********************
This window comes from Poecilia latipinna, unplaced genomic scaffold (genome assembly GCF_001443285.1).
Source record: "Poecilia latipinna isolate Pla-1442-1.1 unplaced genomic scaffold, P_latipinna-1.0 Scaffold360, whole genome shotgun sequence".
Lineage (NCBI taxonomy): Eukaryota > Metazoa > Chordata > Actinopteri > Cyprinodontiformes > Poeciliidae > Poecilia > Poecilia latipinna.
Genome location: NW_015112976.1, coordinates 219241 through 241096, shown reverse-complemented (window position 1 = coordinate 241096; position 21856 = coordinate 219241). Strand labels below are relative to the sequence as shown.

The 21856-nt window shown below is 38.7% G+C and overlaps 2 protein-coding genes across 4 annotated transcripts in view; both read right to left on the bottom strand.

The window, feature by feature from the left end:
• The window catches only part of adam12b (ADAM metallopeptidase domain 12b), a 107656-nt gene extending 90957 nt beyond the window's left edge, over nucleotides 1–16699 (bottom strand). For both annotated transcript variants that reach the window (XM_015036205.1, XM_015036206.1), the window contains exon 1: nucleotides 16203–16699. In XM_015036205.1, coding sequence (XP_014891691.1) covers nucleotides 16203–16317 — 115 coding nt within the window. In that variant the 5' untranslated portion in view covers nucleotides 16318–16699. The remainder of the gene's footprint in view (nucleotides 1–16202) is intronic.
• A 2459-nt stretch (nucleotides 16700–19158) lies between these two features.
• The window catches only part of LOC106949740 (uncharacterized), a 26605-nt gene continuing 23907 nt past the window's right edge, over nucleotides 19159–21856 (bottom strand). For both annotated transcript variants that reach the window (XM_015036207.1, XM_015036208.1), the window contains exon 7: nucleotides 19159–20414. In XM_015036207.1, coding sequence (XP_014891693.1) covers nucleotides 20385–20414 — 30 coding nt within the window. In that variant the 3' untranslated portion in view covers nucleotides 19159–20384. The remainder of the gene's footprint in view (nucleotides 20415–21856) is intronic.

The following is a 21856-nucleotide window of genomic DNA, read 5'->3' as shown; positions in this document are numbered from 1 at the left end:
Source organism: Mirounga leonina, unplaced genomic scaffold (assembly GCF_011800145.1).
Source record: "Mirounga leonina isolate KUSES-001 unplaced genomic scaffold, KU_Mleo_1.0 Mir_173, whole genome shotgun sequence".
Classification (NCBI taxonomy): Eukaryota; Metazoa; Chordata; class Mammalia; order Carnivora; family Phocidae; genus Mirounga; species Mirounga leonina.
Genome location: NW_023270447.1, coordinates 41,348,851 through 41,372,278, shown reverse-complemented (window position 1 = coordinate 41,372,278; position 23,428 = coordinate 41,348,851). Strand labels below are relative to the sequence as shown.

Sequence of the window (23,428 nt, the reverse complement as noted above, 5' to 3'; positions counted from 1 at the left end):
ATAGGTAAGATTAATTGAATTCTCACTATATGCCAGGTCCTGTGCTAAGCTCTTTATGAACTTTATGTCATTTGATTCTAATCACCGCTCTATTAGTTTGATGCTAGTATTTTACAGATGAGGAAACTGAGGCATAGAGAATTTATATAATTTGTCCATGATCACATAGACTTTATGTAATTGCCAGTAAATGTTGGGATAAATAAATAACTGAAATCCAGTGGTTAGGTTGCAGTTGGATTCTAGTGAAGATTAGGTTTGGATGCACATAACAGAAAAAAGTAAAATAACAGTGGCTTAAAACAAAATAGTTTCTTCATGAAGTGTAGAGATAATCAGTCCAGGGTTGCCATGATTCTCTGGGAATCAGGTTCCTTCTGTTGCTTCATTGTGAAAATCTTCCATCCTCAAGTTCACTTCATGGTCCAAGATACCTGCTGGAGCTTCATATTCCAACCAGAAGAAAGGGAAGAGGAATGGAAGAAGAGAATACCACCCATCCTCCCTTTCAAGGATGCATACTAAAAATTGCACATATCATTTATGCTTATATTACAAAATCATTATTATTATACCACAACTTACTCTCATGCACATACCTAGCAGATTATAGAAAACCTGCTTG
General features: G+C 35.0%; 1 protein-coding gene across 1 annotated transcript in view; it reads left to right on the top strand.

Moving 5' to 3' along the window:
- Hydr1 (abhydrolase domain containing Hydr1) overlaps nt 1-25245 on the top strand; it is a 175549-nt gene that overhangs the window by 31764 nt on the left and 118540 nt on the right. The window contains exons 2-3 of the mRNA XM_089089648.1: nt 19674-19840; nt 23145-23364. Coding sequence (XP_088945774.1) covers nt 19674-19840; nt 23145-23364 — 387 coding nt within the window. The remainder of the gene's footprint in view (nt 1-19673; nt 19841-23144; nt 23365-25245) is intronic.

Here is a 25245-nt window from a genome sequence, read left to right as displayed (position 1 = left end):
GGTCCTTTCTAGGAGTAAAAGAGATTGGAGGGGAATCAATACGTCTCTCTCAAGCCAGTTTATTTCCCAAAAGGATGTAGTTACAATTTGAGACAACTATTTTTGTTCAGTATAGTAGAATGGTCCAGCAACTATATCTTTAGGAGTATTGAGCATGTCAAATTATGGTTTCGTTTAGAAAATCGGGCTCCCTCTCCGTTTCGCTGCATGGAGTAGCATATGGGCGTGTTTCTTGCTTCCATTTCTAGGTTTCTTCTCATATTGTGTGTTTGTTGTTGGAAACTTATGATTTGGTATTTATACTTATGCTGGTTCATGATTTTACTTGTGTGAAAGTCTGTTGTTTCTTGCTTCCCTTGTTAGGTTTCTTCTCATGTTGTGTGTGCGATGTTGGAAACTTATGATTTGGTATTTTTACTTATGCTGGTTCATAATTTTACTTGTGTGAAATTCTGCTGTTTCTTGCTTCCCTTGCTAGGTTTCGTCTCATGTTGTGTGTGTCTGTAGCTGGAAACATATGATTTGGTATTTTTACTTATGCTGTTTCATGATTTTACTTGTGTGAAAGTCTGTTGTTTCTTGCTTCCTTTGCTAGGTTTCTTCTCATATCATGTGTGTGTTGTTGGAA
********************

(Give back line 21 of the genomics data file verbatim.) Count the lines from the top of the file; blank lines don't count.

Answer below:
GGTCCTTTCTAGGAGTAAAAGAGATTGGAGGGGAATCAATACGTCTCTCTCAAGCCAGTTTATTTCCCAAAAGGATGTAGTTACAATTTGAGACAACTATTTTTGTTCAGTATAGTAGAATGGTCCAGCAACTATATCTTTAGGAGTATTGAGCATGTCAAATTATGGTTTCGTTTAGAAAATCGGGCTCCCTCTCCGTTTCGCTGCATGGAGTAGCATATGGGCGTGTTTCTTGCTTCCATTTCTAGGTTTCTTCTCATATTGTGTGTTTGTTGTTGGAAACTTATGATTTGGTATTTATACTTATGCTGGTTCATGATTTTACTTGTGTGAAAGTCTGTTGTTTCTTGCTTCCCTTGTTAGGTTTCTTCTCATGTTGTGTGTGCGATGTTGGAAACTTATGATTTGGTATTTTTACTTATGCTGGTTCATAATTTTACTTGTGTGAAATTCTGCTGTTTCTTGCTTCCCTTGCTAGGTTTCGTCTCATGTTGTGTGTGTCTGTAGCTGGAAACATATGATTTGGTATTTTTACTTATGCTGTTTCATGATTTTACTTGTGTGAAAGTCTGTTGTTTCTTGCTTCCTTTGCTAGGTTTCTTCTCATATCATGTGTGTGTTGTTGGAA